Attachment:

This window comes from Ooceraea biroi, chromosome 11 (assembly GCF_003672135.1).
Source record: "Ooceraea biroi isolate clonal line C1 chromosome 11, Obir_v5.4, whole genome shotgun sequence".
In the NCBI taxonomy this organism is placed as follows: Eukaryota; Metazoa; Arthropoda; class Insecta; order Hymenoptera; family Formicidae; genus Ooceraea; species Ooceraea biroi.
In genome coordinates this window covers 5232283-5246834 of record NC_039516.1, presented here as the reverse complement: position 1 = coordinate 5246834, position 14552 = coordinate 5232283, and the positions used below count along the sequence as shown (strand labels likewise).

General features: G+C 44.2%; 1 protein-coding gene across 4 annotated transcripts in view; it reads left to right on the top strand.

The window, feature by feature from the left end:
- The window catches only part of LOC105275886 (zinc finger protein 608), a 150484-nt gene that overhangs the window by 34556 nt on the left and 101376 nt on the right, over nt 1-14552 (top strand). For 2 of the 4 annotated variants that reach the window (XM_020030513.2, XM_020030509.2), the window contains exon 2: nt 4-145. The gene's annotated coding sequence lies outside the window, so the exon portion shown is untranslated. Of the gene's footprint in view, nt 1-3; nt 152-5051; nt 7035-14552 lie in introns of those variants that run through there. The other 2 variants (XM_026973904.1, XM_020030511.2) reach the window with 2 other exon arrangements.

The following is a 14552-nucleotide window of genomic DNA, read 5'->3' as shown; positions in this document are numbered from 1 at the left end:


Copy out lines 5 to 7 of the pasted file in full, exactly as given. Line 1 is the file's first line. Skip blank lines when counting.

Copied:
General features: G+C 44.2%; 1 protein-coding gene across 4 annotated transcripts in view; it reads left to right on the top strand.

The window, feature by feature from the left end:
- The window catches only part of LOC105275886 (zinc finger protein 608), a 150484-nt gene that overhangs the window by 34556 nt on the left and 101376 nt on the right, over nt 1-14552 (top strand). For 2 of the 4 annotated variants that reach the window (XM_020030513.2, XM_020030509.2), the window contains exon 2: nt 4-145. The gene's annotated coding sequence lies outside the window, so the exon portion shown is untranslated. Of the gene's footprint in view, nt 1-3; nt 152-5051; nt 7035-14552 lie in introns of those variants that run through there. The other 2 variants (XM_026973904.1, XM_020030511.2) reach the window with 2 other exon arrangements.